nothing to do with the bushrangingactivities of those years.THE EUREKA STOCKADEThe Eureka Stockade was a clash between 200 policetroopers and soldiers and a handful of 50 miners and prospectors, which resulted in the deaths of no fewer than 30people aU told, in a matter of barely fifteen minutes' fighting!The miners, though regarded as being outside the law andill-advised, were without doubt the victims of bad legislationand an authority stupidly exercised. That about sums it upconcisely.To return to the bushranging era, extending from the1840's to the late '80's and beyond of last century, bushrangers became a menace to law and order and to early-daysettlers in at least three of our Southern States, particularlyVictoria, New South Wales and Tasmania, from the early1840's to the mid and late '80's of last century, at least.These bushrangers were men from aU walks of life, practically driven to a life of crime, for many and varied reasons.Others took on a bushranging life mainly because they werereally "bad eggs" in their community, dating back in ancestryto the convict settlements, which were established in manyparts of the country years
earlier—mostly
in Tasmania andthe eastern States.Convicts, escaping from chain gangs or prison ceUs,sought refuge in bush and mountain hide-outs, looting, plundering, waylaying and even caUously murdering unsuspecting
 
481victims of their attacks, by day as well as night. Clasheswith patrolling police were frequent and many officers of thelaw suffered severely at the hands of these "bushrangingcriminals" as one writer of those now far-off days describedthem.In the preparation of material for a talk such as this, onehas to rely a good deal on the already-recorded history of ourbushrangers and their activities, with frequent reference tosuch publications which over the years have devoted theirpages to a compilation of historical records of such. One ofthese books bears the title:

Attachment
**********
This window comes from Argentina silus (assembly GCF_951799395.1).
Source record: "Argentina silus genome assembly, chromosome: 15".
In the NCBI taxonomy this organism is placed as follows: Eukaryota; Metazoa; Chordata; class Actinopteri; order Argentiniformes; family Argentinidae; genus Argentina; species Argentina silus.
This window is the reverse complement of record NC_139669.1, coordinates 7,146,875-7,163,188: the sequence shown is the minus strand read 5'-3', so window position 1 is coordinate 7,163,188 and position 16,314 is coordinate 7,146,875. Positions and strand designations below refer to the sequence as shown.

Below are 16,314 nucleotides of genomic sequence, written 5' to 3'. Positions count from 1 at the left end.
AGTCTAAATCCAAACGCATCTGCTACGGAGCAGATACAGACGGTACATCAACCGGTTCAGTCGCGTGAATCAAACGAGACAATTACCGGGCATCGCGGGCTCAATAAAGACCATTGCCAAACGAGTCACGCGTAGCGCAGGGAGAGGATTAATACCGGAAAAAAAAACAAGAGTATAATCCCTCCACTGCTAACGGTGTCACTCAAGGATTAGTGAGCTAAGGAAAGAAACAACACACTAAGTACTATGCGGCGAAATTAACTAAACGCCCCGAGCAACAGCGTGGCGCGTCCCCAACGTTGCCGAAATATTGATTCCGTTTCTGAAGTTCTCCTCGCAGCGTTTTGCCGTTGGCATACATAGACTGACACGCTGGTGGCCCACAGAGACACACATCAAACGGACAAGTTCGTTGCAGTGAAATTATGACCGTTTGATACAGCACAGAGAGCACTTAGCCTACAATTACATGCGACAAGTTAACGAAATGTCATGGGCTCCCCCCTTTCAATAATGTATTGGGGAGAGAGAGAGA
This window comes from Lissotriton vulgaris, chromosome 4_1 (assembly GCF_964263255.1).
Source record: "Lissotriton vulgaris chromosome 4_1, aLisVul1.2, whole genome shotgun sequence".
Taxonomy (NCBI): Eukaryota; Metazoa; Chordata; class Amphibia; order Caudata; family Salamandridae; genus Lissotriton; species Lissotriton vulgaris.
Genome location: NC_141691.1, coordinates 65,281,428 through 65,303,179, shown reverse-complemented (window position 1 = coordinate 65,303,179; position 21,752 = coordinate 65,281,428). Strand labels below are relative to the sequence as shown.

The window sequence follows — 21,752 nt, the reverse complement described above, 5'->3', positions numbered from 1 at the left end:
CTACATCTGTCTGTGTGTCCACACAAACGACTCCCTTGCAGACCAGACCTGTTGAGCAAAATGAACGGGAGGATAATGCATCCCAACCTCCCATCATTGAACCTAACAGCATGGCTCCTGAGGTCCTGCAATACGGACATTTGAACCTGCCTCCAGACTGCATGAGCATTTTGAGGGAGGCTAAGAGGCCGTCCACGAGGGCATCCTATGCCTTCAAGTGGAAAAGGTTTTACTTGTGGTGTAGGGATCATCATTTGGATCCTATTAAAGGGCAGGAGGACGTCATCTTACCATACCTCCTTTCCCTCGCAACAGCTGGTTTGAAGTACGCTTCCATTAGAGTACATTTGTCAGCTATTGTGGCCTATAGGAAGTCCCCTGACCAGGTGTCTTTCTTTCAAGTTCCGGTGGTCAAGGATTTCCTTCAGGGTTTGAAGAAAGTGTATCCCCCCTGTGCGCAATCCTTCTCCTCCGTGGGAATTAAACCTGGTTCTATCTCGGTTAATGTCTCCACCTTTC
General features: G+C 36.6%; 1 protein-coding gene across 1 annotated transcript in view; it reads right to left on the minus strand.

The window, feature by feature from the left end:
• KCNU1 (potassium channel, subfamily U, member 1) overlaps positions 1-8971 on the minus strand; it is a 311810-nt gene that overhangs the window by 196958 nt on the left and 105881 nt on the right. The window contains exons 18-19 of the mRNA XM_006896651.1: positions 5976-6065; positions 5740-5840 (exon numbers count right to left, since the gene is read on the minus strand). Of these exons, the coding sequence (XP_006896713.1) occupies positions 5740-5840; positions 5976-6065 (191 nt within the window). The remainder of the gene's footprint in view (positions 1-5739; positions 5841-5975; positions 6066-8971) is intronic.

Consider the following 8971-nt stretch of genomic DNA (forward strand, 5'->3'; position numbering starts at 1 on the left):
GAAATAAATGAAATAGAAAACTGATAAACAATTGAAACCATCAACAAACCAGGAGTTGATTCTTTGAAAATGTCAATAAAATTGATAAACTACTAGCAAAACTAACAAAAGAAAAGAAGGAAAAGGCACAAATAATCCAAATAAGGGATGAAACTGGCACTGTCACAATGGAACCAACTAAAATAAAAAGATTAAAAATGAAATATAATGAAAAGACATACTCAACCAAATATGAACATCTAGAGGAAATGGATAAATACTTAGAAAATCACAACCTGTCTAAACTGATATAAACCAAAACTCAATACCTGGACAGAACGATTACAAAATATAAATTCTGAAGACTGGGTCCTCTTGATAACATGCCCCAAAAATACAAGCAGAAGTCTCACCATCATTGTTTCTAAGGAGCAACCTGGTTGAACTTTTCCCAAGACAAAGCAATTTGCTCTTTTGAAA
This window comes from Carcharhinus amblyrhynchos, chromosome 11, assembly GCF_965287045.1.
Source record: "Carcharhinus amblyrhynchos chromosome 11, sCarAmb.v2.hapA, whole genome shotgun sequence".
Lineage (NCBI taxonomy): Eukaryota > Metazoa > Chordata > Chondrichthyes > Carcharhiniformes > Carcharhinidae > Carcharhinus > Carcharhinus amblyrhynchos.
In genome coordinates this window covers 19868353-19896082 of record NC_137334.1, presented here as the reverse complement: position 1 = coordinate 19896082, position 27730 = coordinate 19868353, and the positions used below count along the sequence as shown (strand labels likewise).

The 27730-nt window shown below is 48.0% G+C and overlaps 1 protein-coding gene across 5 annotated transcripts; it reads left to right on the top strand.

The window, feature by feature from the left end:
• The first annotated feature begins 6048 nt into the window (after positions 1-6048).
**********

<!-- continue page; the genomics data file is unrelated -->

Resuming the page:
"Plundering Sons";
it is profuselyillustrated and full of facts concerning these days. Its writersare three well-known Australians, the number including"BiU" Wannan of
Australian Post
fame in recent years.Many tales have been told and written concerning thedeeds of the more-outstanding of our bushranging fraternity.Some are highly imaginative and can be discounted for thisreason. Many "tall tales" were told around camp-fires, inshearing sheds and the like over the years.Not all these bushrangers were criminals in the strict senseof the word. Many claimed they were driven to performingthe recorded misdeeds by the turbulence of the hard timesprevailing, and because of the injustices heaped upon themby society. Others joined gangs seemingly for the pure loveof adventure.Singularly enough, Queensland in the pioneering ageseems to have escaped the stigma of being a "bushrangers'paradise" in those disturbing years, despite the fact that bushranging seemed to be at its
best—or worst—about
the timewe were being granted separation from New South Wales in
1859,
now almost
110
years ago. It was the sudden discoveryof gold in Victoria and the southern corners of New SouthWales that seemed to "trigger off" the whole business mostly.The necessity to transfer overland by road the gold beingwon and as the only means then avaUable for its transportation from the various fields was by stage and mail-coach,the poor protection available and the ease with which the
"diggers"—mostly
hordes of
Chinese—could
be held up atgun-point and robbed, were no doubt additional factors.We certainly had the outlaw activities of the Kenniff Bros.,and the murders at Hornet Bank station, out from Taroom,in the Upper Dawson area, when most of the members of theFrazer family were massacred during an attack by localaborigines. But bushrangers cannot be blamed for these. Wedid, however, have our "Wild Scotsman" who stole fast-moving, well-bred station horses from various properties inthe Dalby, Nanango, Gayndah and Gin Gin districts, held up